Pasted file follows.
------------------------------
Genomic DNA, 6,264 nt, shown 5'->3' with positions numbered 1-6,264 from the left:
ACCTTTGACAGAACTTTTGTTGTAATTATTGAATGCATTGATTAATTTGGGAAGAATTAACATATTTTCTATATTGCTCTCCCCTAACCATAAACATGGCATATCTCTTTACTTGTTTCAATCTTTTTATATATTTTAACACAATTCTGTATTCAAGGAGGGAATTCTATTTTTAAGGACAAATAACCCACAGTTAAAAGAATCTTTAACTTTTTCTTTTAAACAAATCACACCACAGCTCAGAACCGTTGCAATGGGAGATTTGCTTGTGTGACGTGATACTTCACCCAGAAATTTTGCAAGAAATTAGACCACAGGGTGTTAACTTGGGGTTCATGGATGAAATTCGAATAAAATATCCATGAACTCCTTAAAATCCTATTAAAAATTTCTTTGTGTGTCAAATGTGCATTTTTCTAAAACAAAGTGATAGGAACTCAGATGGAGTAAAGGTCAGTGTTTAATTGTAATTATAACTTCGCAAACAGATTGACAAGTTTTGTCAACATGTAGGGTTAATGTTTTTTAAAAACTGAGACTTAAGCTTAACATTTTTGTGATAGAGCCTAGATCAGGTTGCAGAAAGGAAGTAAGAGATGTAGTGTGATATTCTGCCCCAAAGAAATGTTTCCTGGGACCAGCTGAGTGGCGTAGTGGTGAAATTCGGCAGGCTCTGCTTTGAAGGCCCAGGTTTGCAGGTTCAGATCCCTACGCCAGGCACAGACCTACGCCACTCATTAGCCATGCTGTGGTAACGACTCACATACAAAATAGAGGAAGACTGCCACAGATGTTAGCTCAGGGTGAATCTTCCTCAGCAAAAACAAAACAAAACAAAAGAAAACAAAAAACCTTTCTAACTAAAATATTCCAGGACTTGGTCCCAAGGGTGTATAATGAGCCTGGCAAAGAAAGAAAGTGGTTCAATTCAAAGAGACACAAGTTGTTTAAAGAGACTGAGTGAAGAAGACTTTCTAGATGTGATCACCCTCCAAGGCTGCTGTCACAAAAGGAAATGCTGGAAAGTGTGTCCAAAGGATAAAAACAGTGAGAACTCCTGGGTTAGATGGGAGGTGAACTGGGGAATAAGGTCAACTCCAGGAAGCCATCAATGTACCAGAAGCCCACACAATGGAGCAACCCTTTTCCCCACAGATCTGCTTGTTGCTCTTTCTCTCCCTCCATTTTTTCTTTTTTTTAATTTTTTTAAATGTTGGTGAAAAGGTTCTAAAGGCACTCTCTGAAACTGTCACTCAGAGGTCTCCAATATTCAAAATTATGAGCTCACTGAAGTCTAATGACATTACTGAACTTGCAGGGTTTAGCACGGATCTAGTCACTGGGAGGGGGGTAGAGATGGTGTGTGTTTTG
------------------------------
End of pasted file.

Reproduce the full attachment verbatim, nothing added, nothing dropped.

Genomic DNA, 6,264 nt, shown 5'->3' with positions numbered 1-6,264 from the left:
ACCTTTGACAGAACTTTTGTTGTAATTATTGAATGCATTGATTAATTTGGGAAGAATTAACATATTTTCTATATTGCTCTCCCCTAACCATAAACATGGCATATCTCTTTACTTGTTTCAATCTTTTTATATATTTTAACACAATTCTGTATTCAAGGAGGGAATTCTATTTTTAAGGACAAATAACCCACAGTTAAAAGAATCTTTAACTTTTTCTTTTAAACAAATCACACCACAGCTCAGAACCGTTGCAATGGGAGATTTGCTTGTGTGACGTGATACTTCACCCAGAAATTTTGCAAGAAATTAGACCACAGGGTGTTAACTTGGGGTTCATGGATGAAATTCGAATAAAATATCCATGAACTCCTTAAAATCCTATTAAAAATTTCTTTGTGTGTCAAATGTGCATTTTTCTAAAACAAAGTGATAGGAACTCAGATGGAGTAAAGGTCAGTGTTTAATTGTAATTATAACTTCGCAAACAGATTGACAAGTTTTGTCAACATGTAGGGTTAATGTTTTTTAAAAACTGAGACTTAAGCTTAACATTTTTGTGATAGAGCCTAGATCAGGTTGCAGAAAGGAAGTAAGAGATGTAGTGTGATATTCTGCCCCAAAGAAATGTTTCCTGGGACCAGCTGAGTGGCGTAGTGGTGAAATTCGGCAGGCTCTGCTTTGAAGGCCCAGGTTTGCAGGTTCAGATCCCTACGCCAGGCACAGACCTACGCCACTCATTAGCCATGCTGTGGTAACGACTCACATACAAAATAGAGGAAGACTGCCACAGATGTTAGCTCAGGGTGAATCTTCCTCAGCAAAAACAAAACAAAACAAAAGAAAACAAAAAACCTTTCTAACTAAAATATTCCAGGACTTGGTCCCAAGGGTGTATAATGAGCCTGGCAAAGAAAGAAAGTGGTTCAATTCAAAGAGACACAAGTTGTTTAAAGAGACTGAGTGAAGAAGACTTTCTAGATGTGATCACCCTCCAAGGCTGCTGTCACAAAAGGAAATGCTGGAAAGTGTGTCCAAAGGATAAAAACAGTGAGAACTCCTGGGTTAGATGGGAGGTGAACTGGGGAATAAGGTCAACTCCAGGAAGCCATCAATGTACCAGAAGCCCACACAATGGAGCAACCCTTTTCCCCACAGATCTGCTTGTTGCTCTTTCTCTCCCTCCATTTTTTCTTTTTTTTAATTTTTTTAAATGTTGGTGAAAAGGTTCTAAAGGCACTCTCTGAAACTGTCACTCAGAGGTCTCCAATATTCAAAATTATGAGCTCACTGAAGTCTAATGACATTACTGAACTTGCAGGGTTTAGCACGGATCTAGTCACTGGGAGGGGGGTAGAGATGGTGTGTGTTTTG